Usually, when I link to Democracy Project it is to highlight some important problem that my friend Bruce Kesler attacking head on. Today, Bruce has invited another friend, Matt Armstrong of MountainRunner, to share the spotlight in a special guest post in an area of expertise – the crisis of American public diplomacy:
To begin with, we must accept that the romantic days of the United States Information Agency are gone. So many confuse the USIA and the other information services, such as Radio Free Europe and Radio Liberty, of recent decades with the USIA that was engaged in the active psychological struggle that largely ended with détente and the finalizing of the European partition.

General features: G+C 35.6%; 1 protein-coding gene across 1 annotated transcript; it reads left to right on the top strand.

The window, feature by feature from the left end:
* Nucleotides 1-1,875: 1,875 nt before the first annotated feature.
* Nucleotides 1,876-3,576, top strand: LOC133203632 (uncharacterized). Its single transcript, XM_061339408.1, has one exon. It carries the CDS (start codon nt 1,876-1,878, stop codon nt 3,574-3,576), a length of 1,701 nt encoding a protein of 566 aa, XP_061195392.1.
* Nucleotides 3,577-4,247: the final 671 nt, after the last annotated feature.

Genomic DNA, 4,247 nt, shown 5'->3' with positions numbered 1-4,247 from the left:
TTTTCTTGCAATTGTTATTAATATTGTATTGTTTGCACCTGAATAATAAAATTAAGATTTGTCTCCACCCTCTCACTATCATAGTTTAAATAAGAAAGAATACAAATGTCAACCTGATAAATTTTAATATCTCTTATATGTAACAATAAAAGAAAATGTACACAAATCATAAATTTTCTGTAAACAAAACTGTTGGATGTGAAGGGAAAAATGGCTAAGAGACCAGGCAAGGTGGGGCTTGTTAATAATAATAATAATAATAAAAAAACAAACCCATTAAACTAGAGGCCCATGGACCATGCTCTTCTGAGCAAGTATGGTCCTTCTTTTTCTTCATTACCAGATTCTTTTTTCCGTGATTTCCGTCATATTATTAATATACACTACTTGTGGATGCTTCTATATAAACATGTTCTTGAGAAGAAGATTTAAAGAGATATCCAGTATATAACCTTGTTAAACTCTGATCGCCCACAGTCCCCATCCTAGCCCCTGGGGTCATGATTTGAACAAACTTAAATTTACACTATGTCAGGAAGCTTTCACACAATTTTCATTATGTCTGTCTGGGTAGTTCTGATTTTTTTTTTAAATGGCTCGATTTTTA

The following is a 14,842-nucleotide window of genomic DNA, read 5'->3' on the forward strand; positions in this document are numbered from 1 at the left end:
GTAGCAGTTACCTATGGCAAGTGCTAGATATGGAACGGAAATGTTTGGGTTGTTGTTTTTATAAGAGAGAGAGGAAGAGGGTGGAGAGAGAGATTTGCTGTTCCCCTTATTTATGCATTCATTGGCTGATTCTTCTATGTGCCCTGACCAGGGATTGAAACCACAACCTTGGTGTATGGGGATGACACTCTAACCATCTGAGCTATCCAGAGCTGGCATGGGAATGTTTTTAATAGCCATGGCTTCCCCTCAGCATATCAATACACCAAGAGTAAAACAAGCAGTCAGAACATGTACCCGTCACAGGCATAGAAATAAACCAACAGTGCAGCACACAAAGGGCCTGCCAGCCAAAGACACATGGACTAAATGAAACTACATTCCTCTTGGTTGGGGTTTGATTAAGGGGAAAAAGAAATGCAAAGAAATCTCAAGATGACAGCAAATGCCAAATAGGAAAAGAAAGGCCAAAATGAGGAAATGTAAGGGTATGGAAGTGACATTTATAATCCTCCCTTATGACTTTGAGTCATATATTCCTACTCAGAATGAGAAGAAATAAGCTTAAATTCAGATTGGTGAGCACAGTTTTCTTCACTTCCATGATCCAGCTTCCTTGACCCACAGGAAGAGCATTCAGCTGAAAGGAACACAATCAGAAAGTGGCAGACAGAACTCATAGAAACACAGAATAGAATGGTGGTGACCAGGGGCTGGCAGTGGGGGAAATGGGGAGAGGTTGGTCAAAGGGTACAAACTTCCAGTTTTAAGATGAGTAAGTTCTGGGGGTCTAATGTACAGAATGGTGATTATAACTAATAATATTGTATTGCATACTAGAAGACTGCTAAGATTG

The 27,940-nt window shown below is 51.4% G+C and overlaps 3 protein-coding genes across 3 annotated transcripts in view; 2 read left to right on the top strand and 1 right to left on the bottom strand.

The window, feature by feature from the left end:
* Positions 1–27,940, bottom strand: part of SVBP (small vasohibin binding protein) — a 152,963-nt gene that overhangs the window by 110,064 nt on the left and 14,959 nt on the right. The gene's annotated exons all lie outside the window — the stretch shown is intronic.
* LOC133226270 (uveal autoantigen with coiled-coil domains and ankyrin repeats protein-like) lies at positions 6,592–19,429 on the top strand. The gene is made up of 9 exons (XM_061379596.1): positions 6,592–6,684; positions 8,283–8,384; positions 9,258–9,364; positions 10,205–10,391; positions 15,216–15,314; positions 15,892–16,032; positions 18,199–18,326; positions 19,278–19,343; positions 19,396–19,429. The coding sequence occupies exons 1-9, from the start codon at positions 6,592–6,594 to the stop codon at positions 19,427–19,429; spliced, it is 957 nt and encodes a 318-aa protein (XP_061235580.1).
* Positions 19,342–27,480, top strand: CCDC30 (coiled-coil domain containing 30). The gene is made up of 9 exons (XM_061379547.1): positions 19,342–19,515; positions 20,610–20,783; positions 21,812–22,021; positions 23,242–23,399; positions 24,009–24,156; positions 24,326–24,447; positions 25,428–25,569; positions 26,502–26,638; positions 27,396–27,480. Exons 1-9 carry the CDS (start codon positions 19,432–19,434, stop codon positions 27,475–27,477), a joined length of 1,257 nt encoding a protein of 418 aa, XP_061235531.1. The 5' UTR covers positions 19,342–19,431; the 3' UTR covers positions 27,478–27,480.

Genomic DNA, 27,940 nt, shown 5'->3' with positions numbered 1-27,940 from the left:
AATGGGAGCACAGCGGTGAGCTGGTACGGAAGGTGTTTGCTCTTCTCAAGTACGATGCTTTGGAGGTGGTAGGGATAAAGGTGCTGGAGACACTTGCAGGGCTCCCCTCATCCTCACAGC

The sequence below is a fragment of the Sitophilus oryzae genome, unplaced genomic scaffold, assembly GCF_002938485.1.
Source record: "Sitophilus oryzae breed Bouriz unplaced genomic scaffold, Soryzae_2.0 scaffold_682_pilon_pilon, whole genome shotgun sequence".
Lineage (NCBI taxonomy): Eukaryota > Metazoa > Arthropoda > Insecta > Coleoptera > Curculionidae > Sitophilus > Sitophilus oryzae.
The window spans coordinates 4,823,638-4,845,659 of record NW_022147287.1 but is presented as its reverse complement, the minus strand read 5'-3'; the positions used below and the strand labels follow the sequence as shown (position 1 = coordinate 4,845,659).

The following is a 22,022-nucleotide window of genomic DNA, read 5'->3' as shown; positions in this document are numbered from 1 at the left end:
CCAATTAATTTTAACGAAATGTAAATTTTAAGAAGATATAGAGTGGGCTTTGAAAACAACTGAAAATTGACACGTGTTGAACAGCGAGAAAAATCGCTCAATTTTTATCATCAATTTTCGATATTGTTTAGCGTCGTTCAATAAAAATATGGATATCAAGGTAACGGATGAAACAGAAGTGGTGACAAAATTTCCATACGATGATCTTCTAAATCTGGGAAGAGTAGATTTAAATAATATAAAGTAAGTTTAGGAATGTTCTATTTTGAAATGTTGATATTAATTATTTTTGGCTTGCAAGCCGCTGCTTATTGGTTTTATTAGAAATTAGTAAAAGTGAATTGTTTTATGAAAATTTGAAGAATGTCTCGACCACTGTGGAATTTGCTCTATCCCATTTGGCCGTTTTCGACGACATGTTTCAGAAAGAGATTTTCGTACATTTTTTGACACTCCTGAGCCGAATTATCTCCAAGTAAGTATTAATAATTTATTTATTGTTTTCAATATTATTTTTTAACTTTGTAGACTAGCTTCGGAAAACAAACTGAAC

Unlike half a century ago, the U.S. military has a clear voice and is arguably our dominant public diplomat. Therefore, simply resurrecting “USIA” without reorganizing our national information capabilities across civilian and military lines would turn it into just another voice struggling to be heard over America’s military commanders, spokespersons, and warfighters.
The candidates must look deeper than re-creating an agency and or re-establishing old outreach programs. They must show strong leadership and have a bold vision to rally the government and country to adapt to a world that requires understanding the information effect of action, agile response capabilities, and above all, credibility and trust.
Read the rest here.